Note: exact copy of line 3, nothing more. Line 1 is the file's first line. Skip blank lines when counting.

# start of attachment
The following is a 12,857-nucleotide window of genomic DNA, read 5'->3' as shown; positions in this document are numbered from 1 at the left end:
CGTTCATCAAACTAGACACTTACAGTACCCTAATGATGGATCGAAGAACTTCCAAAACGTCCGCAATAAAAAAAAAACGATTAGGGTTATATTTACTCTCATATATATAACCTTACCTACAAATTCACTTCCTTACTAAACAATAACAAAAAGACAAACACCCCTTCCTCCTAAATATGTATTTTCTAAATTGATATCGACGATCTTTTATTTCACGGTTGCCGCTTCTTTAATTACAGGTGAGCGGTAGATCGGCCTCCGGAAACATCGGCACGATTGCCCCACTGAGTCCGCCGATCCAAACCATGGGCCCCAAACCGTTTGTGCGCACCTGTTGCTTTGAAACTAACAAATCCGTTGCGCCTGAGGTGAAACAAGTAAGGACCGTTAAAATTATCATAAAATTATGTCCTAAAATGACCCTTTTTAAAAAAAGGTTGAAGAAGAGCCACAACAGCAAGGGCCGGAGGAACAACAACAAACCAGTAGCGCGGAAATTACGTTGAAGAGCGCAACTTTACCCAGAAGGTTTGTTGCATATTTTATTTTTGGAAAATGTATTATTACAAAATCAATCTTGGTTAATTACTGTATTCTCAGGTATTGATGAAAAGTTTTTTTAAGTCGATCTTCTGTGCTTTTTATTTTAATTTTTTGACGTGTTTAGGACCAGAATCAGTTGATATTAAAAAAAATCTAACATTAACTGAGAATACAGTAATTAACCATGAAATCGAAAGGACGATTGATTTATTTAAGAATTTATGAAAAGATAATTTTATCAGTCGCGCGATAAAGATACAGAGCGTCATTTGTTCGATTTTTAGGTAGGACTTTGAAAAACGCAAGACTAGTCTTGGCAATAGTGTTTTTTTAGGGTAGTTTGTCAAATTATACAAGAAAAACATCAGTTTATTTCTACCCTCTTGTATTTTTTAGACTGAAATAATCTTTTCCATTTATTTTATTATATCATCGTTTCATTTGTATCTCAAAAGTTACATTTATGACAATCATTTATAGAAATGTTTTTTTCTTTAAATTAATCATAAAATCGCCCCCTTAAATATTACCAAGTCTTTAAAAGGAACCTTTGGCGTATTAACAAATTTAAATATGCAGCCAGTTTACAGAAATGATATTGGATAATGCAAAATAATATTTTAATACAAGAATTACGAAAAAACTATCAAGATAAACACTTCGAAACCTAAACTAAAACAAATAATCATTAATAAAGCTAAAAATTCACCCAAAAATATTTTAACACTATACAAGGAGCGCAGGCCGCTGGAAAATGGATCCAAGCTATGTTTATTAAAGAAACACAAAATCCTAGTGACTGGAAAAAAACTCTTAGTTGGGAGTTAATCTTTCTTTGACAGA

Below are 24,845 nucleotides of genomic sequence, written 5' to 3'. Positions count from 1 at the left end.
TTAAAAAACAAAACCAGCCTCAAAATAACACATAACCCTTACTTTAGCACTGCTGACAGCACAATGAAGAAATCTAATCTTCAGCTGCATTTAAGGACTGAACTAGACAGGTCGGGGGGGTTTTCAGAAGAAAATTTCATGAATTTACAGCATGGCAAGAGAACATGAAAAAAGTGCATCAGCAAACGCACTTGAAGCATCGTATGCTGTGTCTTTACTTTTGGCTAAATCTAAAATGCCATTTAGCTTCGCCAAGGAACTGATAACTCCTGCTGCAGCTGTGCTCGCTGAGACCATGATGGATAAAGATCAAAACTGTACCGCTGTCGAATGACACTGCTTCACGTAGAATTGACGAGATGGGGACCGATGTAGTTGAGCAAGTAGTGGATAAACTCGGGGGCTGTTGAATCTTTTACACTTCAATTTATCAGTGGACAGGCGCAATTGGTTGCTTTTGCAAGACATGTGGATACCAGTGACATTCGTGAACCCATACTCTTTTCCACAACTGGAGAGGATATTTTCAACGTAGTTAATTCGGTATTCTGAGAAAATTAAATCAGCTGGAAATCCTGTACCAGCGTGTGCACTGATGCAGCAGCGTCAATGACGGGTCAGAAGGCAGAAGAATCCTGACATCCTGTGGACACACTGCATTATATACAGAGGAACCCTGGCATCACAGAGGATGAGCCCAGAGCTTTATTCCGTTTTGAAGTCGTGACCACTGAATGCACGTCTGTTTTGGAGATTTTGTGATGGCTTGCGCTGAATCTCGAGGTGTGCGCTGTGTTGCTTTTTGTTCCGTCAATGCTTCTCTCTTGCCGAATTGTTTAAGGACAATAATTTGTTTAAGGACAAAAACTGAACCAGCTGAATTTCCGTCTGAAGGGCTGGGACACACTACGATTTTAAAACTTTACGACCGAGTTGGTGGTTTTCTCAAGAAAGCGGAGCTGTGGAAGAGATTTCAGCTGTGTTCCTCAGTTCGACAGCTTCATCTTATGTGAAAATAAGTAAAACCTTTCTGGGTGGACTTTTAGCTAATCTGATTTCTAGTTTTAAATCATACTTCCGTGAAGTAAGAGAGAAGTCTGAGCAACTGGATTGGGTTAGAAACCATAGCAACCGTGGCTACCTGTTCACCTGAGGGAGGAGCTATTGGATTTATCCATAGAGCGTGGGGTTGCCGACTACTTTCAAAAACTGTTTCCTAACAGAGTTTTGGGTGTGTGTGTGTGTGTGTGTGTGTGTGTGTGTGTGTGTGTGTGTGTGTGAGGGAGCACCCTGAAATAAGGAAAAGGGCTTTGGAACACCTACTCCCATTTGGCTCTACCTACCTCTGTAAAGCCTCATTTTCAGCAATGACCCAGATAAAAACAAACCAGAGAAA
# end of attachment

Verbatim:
Below are 24,845 nucleotides of genomic sequence, written 5' to 3'. Positions count from 1 at the left end.